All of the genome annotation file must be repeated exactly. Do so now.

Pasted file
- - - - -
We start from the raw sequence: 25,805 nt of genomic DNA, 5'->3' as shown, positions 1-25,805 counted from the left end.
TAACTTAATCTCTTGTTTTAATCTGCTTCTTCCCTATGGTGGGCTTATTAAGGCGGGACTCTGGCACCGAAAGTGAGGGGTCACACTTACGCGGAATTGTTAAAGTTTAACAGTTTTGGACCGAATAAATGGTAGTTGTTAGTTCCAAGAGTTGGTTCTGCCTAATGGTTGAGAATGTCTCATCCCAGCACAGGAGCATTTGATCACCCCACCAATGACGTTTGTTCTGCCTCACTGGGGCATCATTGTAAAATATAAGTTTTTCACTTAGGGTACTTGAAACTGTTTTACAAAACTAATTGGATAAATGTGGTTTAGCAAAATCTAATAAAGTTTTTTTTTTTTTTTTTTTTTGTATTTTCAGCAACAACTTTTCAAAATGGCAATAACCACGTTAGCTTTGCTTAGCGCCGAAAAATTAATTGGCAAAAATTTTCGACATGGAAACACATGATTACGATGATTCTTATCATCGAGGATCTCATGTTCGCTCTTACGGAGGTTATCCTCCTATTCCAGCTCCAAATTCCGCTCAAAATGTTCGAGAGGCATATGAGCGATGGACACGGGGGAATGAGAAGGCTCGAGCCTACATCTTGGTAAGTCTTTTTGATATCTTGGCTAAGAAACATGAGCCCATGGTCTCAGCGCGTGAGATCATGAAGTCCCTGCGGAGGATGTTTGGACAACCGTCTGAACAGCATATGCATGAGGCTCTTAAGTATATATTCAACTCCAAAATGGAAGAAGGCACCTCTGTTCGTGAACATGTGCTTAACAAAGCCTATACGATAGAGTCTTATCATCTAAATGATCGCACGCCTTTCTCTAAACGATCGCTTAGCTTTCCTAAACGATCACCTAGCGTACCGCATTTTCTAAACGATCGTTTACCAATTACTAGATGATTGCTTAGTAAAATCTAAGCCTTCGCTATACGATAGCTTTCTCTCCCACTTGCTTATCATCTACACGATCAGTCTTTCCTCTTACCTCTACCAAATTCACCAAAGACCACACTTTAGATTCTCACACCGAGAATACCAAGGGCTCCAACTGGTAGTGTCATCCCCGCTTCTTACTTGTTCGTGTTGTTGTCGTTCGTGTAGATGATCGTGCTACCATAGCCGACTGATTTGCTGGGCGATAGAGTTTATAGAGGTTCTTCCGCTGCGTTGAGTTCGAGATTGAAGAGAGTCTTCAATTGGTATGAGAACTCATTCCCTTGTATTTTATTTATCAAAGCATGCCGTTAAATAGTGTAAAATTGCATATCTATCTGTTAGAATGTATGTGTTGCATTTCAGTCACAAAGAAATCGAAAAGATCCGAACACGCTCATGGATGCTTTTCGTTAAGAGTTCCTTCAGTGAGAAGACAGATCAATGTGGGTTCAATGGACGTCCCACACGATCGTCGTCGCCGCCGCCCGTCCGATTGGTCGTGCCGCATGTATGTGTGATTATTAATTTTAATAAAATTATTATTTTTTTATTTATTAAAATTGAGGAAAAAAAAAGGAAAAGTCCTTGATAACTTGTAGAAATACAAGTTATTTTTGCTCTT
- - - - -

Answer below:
We start from the raw sequence: 25,805 nt of genomic DNA, 5'->3' as shown, positions 1-25,805 counted from the left end.
TAACTTAATCTCTTGTTTTAATCTGCTTCTTCCCTATGGTGGGCTTATTAAGGCGGGACTCTGGCACCGAAAGTGAGGGGTCACACTTACGCGGAATTGTTAAAGTTTAACAGTTTTGGACCGAATAAATGGTAGTTGTTAGTTCCAAGAGTTGGTTCTGCCTAATGGTTGAGAATGTCTCATCCCAGCACAGGAGCATTTGATCACCCCACCAATGACGTTTGTTCTGCCTCACTGGGGCATCATTGTAAAATATAAGTTTTTCACTTAGGGTACTTGAAACTGTTTTACAAAACTAATTGGATAAATGTGGTTTAGCAAAATCTAATAAAGTTTTTTTTTTTTTTTTTTTTTGTATTTTCAGCAACAACTTTTCAAAATGGCAATAACCACGTTAGCTTTGCTTAGCGCCGAAAAATTAATTGGCAAAAATTTTCGACATGGAAACACATGATTACGATGATTCTTATCATCGAGGATCTCATGTTCGCTCTTACGGAGGTTATCCTCCTATTCCAGCTCCAAATTCCGCTCAAAATGTTCGAGAGGCATATGAGCGATGGACACGGGGGAATGAGAAGGCTCGAGCCTACATCTTGGTAAGTCTTTTTGATATCTTGGCTAAGAAACATGAGCCCATGGTCTCAGCGCGTGAGATCATGAAGTCCCTGCGGAGGATGTTTGGACAACCGTCTGAACAGCATATGCATGAGGCTCTTAAGTATATATTCAACTCCAAAATGGAAGAAGGCACCTCTGTTCGTGAACATGTGCTTAACAAAGCCTATACGATAGAGTCTTATCATCTAAATGATCGCACGCCTTTCTCTAAACGATCGCTTAGCTTTCCTAAACGATCACCTAGCGTACCGCATTTTCTAAACGATCGTTTACCAATTACTAGATGATTGCTTAGTAAAATCTAAGCCTTCGCTATACGATAGCTTTCTCTCCCACTTGCTTATCATCTACACGATCAGTCTTTCCTCTTACCTCTACCAAATTCACCAAAGACCACACTTTAGATTCTCACACCGAGAATACCAAGGGCTCCAACTGGTAGTGTCATCCCCGCTTCTTACTTGTTCGTGTTGTTGTCGTTCGTGTAGATGATCGTGCTACCATAGCCGACTGATTTGCTGGGCGATAGAGTTTATAGAGGTTCTTCCGCTGCGTTGAGTTCGAGATTGAAGAGAGTCTTCAATTGGTATGAGAACTCATTCCCTTGTATTTTATTTATCAAAGCATGCCGTTAAATAGTGTAAAATTGCATATCTATCTGTTAGAATGTATGTGTTGCATTTCAGTCACAAAGAAATCGAAAAGATCCGAACACGCTCATGGATGCTTTTCGTTAAGAGTTCCTTCAGTGAGAAGACAGATCAATGTGGGTTCAATGGACGTCCCACACGATCGTCGTCGCCGCCGCCCGTCCGATTGGTCGTGCCGCATGTATGTGTGATTATTAATTTTAATAAAATTATTATTTTTTTATTTATTAAAATTGAGGAAAAAAAAAGGAAAAGTCCTTGATAACTTGTAGAAATACAAGTTATTTTTGCTCTT